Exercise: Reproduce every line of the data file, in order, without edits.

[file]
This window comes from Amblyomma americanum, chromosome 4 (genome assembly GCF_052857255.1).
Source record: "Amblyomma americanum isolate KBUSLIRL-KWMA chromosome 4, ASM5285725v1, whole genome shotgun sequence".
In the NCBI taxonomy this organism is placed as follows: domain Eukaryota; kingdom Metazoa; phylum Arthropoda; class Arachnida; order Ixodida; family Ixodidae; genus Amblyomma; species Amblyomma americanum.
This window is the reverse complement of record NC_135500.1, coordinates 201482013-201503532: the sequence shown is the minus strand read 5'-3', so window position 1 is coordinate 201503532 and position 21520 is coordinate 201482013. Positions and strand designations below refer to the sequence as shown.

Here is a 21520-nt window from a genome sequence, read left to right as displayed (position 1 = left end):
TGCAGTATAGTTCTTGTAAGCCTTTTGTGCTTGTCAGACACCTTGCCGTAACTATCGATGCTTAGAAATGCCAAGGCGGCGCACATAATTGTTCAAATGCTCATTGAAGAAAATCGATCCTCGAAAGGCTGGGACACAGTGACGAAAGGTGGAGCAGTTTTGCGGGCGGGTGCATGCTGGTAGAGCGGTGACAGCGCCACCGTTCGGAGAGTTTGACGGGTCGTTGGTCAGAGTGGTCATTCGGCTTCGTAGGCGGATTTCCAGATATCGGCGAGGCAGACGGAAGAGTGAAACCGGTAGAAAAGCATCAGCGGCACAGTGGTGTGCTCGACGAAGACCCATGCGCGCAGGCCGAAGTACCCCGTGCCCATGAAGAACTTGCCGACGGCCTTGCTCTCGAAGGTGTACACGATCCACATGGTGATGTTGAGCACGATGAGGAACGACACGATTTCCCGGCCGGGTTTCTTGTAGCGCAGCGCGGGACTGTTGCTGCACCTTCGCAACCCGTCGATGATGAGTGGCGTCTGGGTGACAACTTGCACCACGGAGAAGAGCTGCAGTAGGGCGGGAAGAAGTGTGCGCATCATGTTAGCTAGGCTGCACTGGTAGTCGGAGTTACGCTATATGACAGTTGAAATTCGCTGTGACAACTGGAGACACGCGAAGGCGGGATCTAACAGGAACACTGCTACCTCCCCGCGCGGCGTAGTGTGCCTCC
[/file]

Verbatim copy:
This window comes from Amblyomma americanum, chromosome 4 (genome assembly GCF_052857255.1).
Source record: "Amblyomma americanum isolate KBUSLIRL-KWMA chromosome 4, ASM5285725v1, whole genome shotgun sequence".
In the NCBI taxonomy this organism is placed as follows: domain Eukaryota; kingdom Metazoa; phylum Arthropoda; class Arachnida; order Ixodida; family Ixodidae; genus Amblyomma; species Amblyomma americanum.
This window is the reverse complement of record NC_135500.1, coordinates 201482013-201503532: the sequence shown is the minus strand read 5'-3', so window position 1 is coordinate 201503532 and position 21520 is coordinate 201482013. Positions and strand designations below refer to the sequence as shown.

Here is a 21520-nt window from a genome sequence, read left to right as displayed (position 1 = left end):
TGCAGTATAGTTCTTGTAAGCCTTTTGTGCTTGTCAGACACCTTGCCGTAACTATCGATGCTTAGAAATGCCAAGGCGGCGCACATAATTGTTCAAATGCTCATTGAAGAAAATCGATCCTCGAAAGGCTGGGACACAGTGACGAAAGGTGGAGCAGTTTTGCGGGCGGGTGCATGCTGGTAGAGCGGTGACAGCGCCACCGTTCGGAGAGTTTGACGGGTCGTTGGTCAGAGTGGTCATTCGGCTTCGTAGGCGGATTTCCAGATATCGGCGAGGCAGACGGAAGAGTGAAACCGGTAGAAAAGCATCAGCGGCACAGTGGTGTGCTCGACGAAGACCCATGCGCGCAGGCCGAAGTACCCCGTGCCCATGAAGAACTTGCCGACGGCCTTGCTCTCGAAGGTGTACACGATCCACATGGTGATGTTGAGCACGATGAGGAACGACACGATTTCCCGGCCGGGTTTCTTGTAGCGCAGCGCGGGACTGTTGCTGCACCTTCGCAACCCGTCGATGATGAGTGGCGTCTGGGTGACAACTTGCACCACGGAGAAGAGCTGCAGTAGGGCGGGAAGAAGTGTGCGCATCATGTTAGCTAGGCTGCACTGGTAGTCGGAGTTACGCTATATGACAGTTGAAATTCGCTGTGACAACTGGAGACACGCGAAGGCGGGATCTAACAGGAACACTGCTACCTCCCCGCGCGGCGTAGTGTGCCTCC